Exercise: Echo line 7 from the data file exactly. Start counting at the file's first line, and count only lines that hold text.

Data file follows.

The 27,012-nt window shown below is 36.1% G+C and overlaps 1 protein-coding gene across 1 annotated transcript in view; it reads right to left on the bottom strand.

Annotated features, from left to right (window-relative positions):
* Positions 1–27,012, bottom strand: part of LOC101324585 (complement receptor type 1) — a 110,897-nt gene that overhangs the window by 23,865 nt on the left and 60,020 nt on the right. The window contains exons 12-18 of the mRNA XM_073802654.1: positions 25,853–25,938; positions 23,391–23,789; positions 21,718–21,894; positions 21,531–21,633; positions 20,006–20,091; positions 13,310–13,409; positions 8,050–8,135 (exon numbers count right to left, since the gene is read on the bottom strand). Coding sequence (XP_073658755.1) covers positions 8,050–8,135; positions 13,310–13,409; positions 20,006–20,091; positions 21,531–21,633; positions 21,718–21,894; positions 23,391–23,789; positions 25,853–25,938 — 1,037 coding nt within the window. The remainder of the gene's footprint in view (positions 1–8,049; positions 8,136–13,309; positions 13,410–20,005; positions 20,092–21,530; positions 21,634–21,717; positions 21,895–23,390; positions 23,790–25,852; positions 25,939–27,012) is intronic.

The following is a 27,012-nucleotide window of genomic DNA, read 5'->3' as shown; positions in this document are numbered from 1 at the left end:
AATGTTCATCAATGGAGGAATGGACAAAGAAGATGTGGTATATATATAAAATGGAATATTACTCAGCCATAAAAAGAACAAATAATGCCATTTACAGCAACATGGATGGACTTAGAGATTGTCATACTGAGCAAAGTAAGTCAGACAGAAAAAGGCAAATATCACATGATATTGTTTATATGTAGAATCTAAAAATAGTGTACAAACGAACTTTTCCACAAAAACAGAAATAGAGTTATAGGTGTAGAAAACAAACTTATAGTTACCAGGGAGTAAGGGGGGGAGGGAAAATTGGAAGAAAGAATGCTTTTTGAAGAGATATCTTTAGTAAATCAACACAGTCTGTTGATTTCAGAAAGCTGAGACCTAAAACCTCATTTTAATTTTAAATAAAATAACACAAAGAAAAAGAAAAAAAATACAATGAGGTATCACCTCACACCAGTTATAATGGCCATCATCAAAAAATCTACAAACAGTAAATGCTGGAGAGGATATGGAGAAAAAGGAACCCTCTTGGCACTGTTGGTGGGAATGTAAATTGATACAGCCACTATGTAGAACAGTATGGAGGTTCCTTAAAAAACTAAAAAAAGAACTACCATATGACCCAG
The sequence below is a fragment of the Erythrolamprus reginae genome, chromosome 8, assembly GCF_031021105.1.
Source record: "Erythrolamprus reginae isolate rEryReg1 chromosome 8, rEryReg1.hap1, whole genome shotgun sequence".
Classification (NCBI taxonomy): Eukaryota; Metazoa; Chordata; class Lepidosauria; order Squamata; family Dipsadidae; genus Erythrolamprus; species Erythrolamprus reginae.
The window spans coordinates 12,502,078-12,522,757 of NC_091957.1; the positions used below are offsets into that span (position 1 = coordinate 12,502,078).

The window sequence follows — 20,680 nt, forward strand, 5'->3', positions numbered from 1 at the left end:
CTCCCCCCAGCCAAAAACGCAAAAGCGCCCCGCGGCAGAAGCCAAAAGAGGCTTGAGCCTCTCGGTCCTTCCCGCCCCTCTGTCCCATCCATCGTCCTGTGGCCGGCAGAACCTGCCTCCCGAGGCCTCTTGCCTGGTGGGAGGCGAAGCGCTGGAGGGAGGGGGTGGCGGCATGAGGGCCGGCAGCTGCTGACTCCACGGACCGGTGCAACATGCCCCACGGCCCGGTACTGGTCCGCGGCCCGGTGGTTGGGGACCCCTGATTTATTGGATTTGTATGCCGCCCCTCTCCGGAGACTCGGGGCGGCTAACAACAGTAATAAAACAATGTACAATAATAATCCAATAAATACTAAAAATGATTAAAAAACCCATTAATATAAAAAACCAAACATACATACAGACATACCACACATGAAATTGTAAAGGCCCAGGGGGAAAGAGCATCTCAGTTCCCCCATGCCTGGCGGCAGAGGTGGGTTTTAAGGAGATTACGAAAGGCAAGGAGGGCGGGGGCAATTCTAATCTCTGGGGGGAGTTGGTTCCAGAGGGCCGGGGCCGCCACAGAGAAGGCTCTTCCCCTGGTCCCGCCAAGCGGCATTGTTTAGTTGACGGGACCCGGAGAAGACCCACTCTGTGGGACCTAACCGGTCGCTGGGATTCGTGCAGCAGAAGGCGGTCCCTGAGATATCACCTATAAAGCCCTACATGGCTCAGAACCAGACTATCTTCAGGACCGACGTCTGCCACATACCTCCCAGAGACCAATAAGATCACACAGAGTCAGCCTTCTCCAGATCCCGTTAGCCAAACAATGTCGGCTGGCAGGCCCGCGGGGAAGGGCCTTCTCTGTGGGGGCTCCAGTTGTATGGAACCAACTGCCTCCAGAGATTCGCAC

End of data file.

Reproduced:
Source record: "Erythrolamprus reginae isolate rEryReg1 chromosome 8, rEryReg1.hap1, whole genome shotgun sequence".